And Now For Something Sweet (with a Recipe)

I do believe yesterday’s post ruffled a few feathers out there.

It’s true that my primary allegiance isn’t to the Republican party, or the Democratic party, or even to these United States of America. When it comes down to it, my primary identity isn’t “American,” even though that’s what my passport says.

My primary identity is “Christian.” As a Christian–a follower of Christ–my sense of justice for “the least of these” is offended by such things as giving advertisers unfettered access to impressionable children.

End of story, for now. On to something much less controversial and much, much sweeter.

Caramel apples.

Oh, yes. It is apple season. Just after went apple picking some weeks ago, we had an occasion that demanded some dessert. I too tired to make another apple pie, and was all set to make brownies and THEN! Then I remembered that an easy, fun apple dessert could be had by slicing up some apples, tossing them with lemon juice and serving them alongside some caramel, like so:

Salted Caramel Dip

(adapted from a recipe by Chef Claudia Fleming)

Place in a large saucepan:

1/2 cup plus 2 tablespoons water

2 cups granulated sugar

1/4 cup light corn syrup (no, it’s not the same as HFCS)

Cook over medium-high heat, swirling the pan occasionally, until mixture turns a dark amber (about 10-15 minutes.)

Carefully whisk in (the mixture will hiss and bubble–be careful!)

1/2 cup (one stick) unsalted butter

1/2 cup plus 2 tablespoons heavy cream

1/8-1/4 tsp. sea salt

and whisk until smooth.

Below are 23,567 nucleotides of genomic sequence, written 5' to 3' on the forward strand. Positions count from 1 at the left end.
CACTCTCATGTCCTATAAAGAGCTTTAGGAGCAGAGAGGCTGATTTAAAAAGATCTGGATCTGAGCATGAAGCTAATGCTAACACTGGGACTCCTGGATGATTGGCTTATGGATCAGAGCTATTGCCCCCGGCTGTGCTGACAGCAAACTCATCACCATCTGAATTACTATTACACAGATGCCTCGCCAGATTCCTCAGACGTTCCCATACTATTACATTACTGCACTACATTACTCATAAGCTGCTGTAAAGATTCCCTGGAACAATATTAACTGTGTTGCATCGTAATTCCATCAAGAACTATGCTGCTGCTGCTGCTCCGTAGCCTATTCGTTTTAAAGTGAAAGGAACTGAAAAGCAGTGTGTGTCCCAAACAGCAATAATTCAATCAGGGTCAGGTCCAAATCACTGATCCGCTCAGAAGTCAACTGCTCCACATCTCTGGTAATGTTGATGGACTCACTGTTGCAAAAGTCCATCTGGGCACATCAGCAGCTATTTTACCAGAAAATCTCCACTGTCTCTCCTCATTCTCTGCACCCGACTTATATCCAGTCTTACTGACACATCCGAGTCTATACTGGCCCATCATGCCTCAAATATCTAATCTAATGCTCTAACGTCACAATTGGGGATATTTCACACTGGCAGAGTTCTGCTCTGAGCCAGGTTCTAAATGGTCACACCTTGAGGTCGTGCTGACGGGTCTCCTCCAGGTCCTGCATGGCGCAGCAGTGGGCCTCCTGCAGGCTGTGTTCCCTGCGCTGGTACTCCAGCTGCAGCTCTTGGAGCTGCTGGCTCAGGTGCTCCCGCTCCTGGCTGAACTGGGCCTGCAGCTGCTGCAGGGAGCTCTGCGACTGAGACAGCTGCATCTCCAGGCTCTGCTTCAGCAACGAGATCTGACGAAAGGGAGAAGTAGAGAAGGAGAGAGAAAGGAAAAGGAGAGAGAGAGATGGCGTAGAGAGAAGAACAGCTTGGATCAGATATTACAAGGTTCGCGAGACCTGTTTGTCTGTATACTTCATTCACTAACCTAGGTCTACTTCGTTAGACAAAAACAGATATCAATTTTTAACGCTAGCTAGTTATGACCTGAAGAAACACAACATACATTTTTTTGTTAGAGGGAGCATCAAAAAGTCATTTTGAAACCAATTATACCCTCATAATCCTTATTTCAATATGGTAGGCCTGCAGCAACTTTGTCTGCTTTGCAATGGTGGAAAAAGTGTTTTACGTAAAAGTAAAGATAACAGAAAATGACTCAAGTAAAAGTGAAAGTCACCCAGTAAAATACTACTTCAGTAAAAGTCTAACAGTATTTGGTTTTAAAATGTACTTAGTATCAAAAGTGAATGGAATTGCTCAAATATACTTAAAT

Allow to cool. Can be refrigerated for up to 5 days.

Oh, come on. You’re not going to tell me that this is unhealthy, are you? What about all the apples?

Besides, look at those ingredients again. Do they look a little better than this?


{I love that they call it “old fashioned.” Because anything old-fashioned clearly had to have TBHQ–a form of butane, by the way–“to maintain freshness”}

That’s what I thought.


Two Kinds of Potato Pancake

{These recipes originally appeared as a part of a list of 10 favorite colder-weather recipes in the ‘Ten Things’ issue of Catapult Magazine. Since I’m still away–and since it’s getting colder here in the Northeast!–I thought I’d re-post these two recipes for two very different sorts of potato pancakes. Yum!}

Sweet Potato (& Corn) Fritters

This is one of my family’s new favorites, a new twist on our old favorite, potato pancakes (see below). Well, okay, my five year old isn’t crazy about them (yet.) But the rest of us are. Fresh cilantro is expensive (and likely imported) in the supermarket this time of year; it’s fairly easy to grow your own indoors. But don’t leave it—or the green onions—out. The orange, yellow, and green in these make them so pretty. If you’re inclined to be snobbish about frozen veggies, consider that few vitamins are lost during freezing, and that commercially frozen foods are frozen at the peak of freshness—you (and the planet) are way better off buying frozen veggies in winter than buying fresh ones that have been shipped long distances. Plus, recently, I’ve seen organic frozen corn everywhere from Costco to Trader Joe’s. If you planned ahead and froze corn yourself in the summer, so much the better.

Grate 3 large sweet potatoes (I don’t bother to peel them if they’re organic, just scrub and grate). Mix with 1 cup frozen corn kernels, rinsed, 4 chopped green onions, 4 tablespoons chopped cilantro, 3 lightly beaten eggs, and 1/3 cup whole wheat flour. (for non-gluten eaters substitute 2 tablespoons cornstarch and 2 tablespoons potato flour.) Stir in about ½ tsp. salt and some freshly ground black pepper. Drop by ¼ cupfuls into a pan well oiled with 1 part oil (preferably corn or grapeseed) and 1 part butter—enough to keep them sizzling but not floating. Cook about 3 minutes on each side, and keep warm on a cookie sheet in a 275 degree oven while you cook the rest. Serve with a simple sauce of juice from 3 limes, ½ tsp. minced garlic, 1 tsp. chopped cilantro, 1 tablespoon fish sauce (optional), 1 tablespoon soy sauce, and 2 tsp. sesame oil. Add chile flakes if you like things spicy, and please look for soy sauce that is just soy, wheat, salt, and water. (Or, again, if you’re gluten-free, look for gluten-free tamari sauce.)